Historians warn against Presentism; a belief that today’s problems are uniquely complex and more difficult than before. Psychologists warn against catastrophising; a belief that problems will likely end up with the worst possible outcome. And scientists warn against anecdotalism; a belief that your experience explains what is happening in the world. Any discussion of Artificial Intelligence (AI) must keep in mind these three warnings.
The rate at which AI will affect the job market will only accelerate, impacting the highly trained and poorly educated alike. While recognising the imminent danger of how jobs are likely to be disrupted, we can say that many key jobs are safe from AI because AI still lags humans in fields where niche human qualities like communication, empathy, creativity, strategic thinking, questioning, and dreaming matter. Jobs that can essentially be performed by humans have three key elements: STEM education, creativity, and emotional intelligence.
Science, technology, engineering, and mathematics will continue to remain important as the prevalence of robots and automated systems will mean an increased need for engineers, technicians, and managers to build, maintain, and control the quality of the work performed by mechanised labour. A McKinsey report shows that the number of engineering professionals like computer scientists, engineers, IT administrators, IT workers, and tech consultants will increase by 20 million to 50 million globally by 2030. These jobs, however, require staying up-to-date with technology and moving into areas that are not automated by technology. AI-focussed automation will create shifts in IT service requirements in such a way that jobs like research analysts, data entry operators, system engineers and test engineers become obsolete while newer roles such as research scientists, language processing specialists, robotic process automation developers, and man-machine teaming managers emerge.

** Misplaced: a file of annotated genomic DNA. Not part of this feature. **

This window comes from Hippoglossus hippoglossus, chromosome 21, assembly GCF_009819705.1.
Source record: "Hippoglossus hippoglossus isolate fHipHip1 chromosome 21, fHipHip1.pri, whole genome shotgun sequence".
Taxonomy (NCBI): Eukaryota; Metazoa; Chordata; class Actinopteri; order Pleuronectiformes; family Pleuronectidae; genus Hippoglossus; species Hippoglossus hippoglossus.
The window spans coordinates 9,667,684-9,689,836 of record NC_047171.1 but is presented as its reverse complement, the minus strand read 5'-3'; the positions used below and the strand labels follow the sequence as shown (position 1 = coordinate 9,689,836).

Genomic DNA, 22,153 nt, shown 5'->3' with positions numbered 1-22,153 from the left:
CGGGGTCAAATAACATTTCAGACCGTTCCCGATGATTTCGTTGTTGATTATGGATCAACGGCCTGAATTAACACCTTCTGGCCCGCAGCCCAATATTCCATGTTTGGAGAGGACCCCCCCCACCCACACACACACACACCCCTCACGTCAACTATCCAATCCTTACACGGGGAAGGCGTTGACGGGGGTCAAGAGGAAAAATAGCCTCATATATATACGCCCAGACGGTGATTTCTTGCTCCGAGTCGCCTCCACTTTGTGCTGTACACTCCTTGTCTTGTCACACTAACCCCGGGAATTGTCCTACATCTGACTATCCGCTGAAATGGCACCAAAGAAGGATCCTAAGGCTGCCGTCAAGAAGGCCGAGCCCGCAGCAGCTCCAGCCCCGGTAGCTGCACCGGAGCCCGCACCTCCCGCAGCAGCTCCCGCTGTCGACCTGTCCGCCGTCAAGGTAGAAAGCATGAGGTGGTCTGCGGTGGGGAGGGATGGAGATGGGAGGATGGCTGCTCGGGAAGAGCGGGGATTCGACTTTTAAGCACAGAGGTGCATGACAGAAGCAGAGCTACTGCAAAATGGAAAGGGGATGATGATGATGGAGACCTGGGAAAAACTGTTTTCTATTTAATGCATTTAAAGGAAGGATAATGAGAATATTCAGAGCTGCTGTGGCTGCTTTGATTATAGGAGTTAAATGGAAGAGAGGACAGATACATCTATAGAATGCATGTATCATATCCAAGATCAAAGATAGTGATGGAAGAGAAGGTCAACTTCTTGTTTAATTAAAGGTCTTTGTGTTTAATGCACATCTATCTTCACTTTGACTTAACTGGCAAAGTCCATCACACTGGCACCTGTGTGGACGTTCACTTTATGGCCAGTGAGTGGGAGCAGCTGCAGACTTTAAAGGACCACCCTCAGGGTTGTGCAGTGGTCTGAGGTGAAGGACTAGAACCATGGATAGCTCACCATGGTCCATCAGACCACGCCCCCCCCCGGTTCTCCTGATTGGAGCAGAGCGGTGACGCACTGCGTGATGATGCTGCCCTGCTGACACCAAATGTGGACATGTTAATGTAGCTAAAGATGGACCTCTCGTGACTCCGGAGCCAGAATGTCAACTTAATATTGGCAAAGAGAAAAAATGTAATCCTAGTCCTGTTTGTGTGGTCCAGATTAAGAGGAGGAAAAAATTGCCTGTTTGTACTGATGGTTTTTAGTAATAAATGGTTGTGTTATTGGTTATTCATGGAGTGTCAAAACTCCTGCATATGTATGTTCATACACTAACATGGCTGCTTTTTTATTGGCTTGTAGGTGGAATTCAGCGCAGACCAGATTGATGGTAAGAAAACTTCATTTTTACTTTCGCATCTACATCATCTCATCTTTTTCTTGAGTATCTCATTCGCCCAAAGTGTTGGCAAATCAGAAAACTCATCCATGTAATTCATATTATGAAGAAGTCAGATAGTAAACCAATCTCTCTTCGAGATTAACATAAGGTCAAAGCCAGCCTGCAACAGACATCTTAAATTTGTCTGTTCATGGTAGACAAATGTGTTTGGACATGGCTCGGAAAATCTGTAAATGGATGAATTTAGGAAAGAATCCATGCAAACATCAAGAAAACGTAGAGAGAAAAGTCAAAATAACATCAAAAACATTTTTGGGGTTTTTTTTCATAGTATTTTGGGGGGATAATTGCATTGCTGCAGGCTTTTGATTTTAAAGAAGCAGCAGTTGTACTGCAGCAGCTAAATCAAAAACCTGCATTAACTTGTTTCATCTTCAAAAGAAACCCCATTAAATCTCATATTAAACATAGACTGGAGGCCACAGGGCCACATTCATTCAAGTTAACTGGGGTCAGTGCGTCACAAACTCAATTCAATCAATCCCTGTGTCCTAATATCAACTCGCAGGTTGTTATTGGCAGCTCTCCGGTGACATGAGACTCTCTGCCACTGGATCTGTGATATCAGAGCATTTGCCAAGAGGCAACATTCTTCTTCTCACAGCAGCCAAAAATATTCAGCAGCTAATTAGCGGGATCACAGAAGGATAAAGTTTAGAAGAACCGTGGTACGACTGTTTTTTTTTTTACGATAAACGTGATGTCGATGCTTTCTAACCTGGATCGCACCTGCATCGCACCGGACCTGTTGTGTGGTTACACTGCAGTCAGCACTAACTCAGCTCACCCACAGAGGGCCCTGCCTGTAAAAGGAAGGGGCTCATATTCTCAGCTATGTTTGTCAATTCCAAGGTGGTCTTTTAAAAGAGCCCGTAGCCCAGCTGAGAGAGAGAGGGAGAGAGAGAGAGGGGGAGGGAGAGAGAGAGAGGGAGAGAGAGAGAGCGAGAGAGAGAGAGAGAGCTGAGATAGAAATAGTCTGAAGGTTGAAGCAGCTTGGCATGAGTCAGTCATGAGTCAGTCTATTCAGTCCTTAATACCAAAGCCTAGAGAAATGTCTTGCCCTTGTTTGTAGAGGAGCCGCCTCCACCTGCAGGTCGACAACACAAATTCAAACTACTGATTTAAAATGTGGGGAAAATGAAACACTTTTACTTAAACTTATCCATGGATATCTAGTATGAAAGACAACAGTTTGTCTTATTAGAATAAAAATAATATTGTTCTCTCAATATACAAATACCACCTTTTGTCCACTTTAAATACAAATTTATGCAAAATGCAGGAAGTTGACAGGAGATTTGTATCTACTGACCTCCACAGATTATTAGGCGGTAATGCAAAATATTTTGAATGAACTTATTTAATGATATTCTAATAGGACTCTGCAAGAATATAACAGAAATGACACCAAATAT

While humans are innately capable of recognizing images, interpreting languages, drawing inferences and differentiating objects, machines require an exhaustive dataset to learn and mimic such skills. These hubs could employ people with primitive computer literacy to generate training material for AI systems. And, of course, the demand for AI professionals will rise as more mundane and repetitive work gets automated. Gartner Research Company estimates that in the next few years, there will be an increase in the number of AI professionals despite some entry-level AI positions being automated.
Industries like healthcare, education and hospitality and professions like management need strong communication skills, empathy, and the capacity to inspire or gain a person’s confidence; these jobs require emotional intelligence, which only a human being can give. The medical fraternity can use AI for analytical and administrative aspects of healthcare and make it cost effective for people. Managers with good human interaction skills will continue to have jobs. Managerial work will continue to be carried by humans and AI may be used to manage performance. Teachers will remain relevant in the context of helping students figure out their interests, and providing one-on-one mentorship; AI can be a tool to design curriculum.
The book The Globotics Upheaval by Richard Baldwin suggests that AI will disrupt lives more than globalisation, industrialisation and automation did. While he believes that the changes are inevitable, there are adaptive strategies that can be used, employing the skills that no machine can copy; creativity and independent thought.